Wednesday, August 10, 2011

Don't Sweat the Dummy by Fred Koehler

I worry about the dummy. Did I do it right? Are my sketches too simple? Did I spec out the end papers and the intro page correctly? Did I choose the right fonts? Is that why previous dummies have been rejected?

At a recent SCBWI conference, I had separate portfolio reviews with an agent and an art director. Both of them gravitated toward a particular piece in my portfolio. The art director, Lucy Cummins of Simon & Schuster, suggested I turn it into a simple father's day story. The agent liked the idea, and I had one month to send a dummy.

So I sat down and wrote 87 words that made me laugh and cry. I sketched it all up in about 15 hours, which is all that's left in my month after a full time job and two toddlers. It wasn't fancy. It was downright sloppy. It didn't show the cover, have a title, or even have all the right pages. But I sent it anyways.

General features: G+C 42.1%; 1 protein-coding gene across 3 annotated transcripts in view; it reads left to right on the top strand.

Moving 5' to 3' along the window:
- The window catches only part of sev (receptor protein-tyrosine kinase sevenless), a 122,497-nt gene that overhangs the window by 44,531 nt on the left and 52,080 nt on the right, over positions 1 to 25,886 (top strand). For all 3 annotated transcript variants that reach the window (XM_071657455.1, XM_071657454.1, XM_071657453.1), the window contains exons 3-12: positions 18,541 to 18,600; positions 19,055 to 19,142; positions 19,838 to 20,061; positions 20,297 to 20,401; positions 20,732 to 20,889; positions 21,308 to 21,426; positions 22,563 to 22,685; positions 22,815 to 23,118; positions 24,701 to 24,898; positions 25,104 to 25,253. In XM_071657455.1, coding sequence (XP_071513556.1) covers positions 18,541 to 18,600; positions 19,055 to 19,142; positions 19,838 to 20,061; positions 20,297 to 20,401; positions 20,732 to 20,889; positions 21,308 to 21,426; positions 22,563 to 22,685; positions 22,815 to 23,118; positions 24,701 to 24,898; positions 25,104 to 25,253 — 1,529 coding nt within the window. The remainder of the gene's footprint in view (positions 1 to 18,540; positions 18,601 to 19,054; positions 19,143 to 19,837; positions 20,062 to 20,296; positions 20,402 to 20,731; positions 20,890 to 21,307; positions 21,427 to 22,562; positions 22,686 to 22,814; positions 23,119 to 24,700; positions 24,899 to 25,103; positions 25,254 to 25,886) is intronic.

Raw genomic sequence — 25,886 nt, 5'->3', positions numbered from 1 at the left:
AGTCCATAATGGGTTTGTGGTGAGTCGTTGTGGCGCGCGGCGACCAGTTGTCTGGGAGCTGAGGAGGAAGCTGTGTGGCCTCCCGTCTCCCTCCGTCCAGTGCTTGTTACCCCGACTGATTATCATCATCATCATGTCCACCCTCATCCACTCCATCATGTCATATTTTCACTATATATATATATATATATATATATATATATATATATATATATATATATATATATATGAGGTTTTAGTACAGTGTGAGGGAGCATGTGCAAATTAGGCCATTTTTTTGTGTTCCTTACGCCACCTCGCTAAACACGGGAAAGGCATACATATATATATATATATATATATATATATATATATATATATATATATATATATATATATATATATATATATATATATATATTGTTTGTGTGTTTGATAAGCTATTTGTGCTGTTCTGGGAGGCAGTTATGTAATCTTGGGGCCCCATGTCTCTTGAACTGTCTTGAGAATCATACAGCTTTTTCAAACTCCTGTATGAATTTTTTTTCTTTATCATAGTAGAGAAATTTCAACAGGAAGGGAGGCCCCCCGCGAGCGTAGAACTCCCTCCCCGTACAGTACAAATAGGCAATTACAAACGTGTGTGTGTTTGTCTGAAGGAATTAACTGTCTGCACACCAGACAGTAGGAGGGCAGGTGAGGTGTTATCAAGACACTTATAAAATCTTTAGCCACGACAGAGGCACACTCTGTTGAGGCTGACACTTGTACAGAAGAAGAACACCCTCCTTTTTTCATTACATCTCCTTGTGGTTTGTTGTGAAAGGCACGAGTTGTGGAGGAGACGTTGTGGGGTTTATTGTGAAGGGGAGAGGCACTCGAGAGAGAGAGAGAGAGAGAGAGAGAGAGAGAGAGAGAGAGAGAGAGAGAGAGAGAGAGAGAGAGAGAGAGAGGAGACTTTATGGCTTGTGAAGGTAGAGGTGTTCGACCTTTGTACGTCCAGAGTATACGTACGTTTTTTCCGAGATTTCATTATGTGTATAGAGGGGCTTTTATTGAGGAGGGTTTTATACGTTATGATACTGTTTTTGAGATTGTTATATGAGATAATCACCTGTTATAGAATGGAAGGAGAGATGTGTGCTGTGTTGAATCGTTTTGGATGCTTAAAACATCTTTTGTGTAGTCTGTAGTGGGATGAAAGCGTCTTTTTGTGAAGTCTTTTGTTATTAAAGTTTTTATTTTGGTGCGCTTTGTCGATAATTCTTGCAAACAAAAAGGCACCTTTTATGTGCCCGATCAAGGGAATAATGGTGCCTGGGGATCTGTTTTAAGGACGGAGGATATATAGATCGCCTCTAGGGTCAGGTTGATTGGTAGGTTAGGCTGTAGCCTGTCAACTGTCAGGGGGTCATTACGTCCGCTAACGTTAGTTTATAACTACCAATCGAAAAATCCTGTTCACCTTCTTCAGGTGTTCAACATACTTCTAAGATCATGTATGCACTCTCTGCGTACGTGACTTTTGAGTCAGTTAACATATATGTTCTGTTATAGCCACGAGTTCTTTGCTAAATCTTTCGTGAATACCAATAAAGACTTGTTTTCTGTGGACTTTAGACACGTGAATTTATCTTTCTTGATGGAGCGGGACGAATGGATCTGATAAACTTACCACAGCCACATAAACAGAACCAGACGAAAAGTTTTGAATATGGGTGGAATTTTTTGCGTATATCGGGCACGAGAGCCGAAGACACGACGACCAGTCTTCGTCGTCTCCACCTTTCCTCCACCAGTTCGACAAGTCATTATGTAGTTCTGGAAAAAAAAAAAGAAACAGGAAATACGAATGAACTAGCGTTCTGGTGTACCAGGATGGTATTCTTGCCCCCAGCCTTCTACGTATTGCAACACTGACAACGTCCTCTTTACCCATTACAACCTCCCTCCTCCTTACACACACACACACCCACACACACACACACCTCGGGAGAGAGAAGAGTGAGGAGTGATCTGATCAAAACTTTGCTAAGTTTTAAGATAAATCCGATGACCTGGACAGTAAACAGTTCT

The agent emailed me back within a day and asked for more illustration samples to show around to some editors. WHAAAA?!! It's that simple? No custom fonts? No comparables? No hand-assembled book? No fully-fleshed pages?! All it took (to peak some interest at least) was a successful concept. Here's the simple format I used.

You can see some more of my work at Cheers!


  1. Fred ... simple in that it was an hour or so for extra sketches + 10,000 hours before that. Hazel.

  2. So is the motto: simple is better? Thank for making this so much clearer. Picture book writers are terrified of the dummy book. Especially newbies. They should see this post.

  3. Sometimes it is that simple.... the key is TALENT! and you have it.

  4. Robyn, I would say that the motto is "Write a great story." There's a lot of learning behind this one teensy little bite from an agent and a lot of prior rejections. A successful concept, no matter how you decorate it, has a shot at getting some attention. And a less successful concept, no matter how beautifully dressed, won't. Good luck!!!